Tag Archives: nutrition

A five-star gift that changes lives and gives hope

A five-star gift that changes lives and gives hope | World Vision Blog

6-year-old Arminda in Bolivia, whose family's fortunes were dramatically changed by the gift of pigs from World Vision's Gift Catalog. (Photo: ©2011 Jon Warren/World Vision)

Give the Gift of a Pig - One Pig $205 or a Share of a Pig $25!

Give the gift of a pig today to boost family incomes and provide plenty of protein for undernourished children. One sow can produce 20 babies a year, and within six months a piglet can weigh 200 pounds — and fetch a hefty price at the market.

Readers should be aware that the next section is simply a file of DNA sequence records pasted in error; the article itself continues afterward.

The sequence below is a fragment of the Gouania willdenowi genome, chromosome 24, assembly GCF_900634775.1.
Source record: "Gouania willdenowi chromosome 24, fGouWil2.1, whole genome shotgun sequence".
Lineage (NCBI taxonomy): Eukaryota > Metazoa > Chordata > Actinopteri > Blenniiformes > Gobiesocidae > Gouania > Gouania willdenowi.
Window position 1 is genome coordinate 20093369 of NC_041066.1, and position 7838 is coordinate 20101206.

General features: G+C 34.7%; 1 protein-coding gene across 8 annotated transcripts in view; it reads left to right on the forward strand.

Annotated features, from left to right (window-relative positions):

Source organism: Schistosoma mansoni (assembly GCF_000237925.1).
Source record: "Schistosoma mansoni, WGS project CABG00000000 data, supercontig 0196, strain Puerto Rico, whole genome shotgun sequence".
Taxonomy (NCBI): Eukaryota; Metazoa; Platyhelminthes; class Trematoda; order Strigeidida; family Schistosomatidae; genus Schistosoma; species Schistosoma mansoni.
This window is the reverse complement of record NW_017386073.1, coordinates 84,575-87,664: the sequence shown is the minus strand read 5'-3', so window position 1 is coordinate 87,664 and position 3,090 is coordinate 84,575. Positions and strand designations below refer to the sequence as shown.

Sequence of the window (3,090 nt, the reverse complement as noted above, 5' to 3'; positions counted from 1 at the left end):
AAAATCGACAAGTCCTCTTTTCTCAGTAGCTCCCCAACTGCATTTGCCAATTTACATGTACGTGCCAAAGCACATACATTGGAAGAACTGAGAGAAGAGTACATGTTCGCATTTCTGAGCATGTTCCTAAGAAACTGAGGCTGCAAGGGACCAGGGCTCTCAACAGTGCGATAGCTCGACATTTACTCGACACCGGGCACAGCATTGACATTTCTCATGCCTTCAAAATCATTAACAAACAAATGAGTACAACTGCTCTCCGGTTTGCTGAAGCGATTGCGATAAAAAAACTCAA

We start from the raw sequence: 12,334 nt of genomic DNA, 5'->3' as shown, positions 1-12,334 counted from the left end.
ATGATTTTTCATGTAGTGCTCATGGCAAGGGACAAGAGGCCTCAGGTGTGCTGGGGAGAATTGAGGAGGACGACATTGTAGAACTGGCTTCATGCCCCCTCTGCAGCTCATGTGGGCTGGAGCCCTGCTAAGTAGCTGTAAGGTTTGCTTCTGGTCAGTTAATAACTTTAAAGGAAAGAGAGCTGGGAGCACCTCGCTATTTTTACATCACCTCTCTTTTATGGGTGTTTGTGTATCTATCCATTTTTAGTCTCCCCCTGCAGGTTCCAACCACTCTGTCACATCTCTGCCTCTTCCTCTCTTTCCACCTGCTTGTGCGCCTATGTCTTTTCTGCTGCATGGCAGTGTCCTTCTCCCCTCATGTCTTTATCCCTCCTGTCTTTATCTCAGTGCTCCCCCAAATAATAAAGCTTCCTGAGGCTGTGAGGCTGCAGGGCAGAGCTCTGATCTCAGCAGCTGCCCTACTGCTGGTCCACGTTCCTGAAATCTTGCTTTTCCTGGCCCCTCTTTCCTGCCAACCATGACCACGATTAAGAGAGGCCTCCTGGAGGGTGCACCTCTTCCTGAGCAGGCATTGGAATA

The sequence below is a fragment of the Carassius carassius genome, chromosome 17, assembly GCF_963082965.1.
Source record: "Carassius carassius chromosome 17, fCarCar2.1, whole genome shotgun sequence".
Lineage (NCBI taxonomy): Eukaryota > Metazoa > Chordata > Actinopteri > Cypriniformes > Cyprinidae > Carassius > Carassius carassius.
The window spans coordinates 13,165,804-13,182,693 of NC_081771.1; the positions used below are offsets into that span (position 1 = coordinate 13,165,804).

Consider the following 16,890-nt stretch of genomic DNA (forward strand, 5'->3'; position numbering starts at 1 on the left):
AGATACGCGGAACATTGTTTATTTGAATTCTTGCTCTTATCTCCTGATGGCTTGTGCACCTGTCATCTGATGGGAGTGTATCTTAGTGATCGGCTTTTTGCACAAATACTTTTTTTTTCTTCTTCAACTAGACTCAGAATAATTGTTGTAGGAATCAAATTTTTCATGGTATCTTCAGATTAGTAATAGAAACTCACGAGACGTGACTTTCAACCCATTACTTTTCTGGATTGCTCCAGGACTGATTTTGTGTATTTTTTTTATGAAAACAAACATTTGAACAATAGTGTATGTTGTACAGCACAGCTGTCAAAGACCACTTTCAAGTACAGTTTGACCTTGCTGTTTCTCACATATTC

See why pigs are this family's favorite gift!

A strategy for nutrition

A strategy for nutrition | World Vision Blog

At 18 months, Rita in Nepal was malnourished, but today she is getting the nutrition she needs and is healthy! (Photo: 2012 Alina Shrestha/World Vision)

There is no one solution to malnutrition. But the new five-year U.S. Government nutrition strategy and World Vision's development model are designed to address all of its causes.

Read how this new strategy is designed to reduce stunting and save lives!

A contest to end malnutrition

A contest to end malnutrition | World Vision Blog

Women and children of Badnapur and Solamoh villages, who participated in the Nutrition Exhibition 2012, aiming to combat malnutrition with creative recipes and education. (Photo: 2012 Annila Harris/World Vision)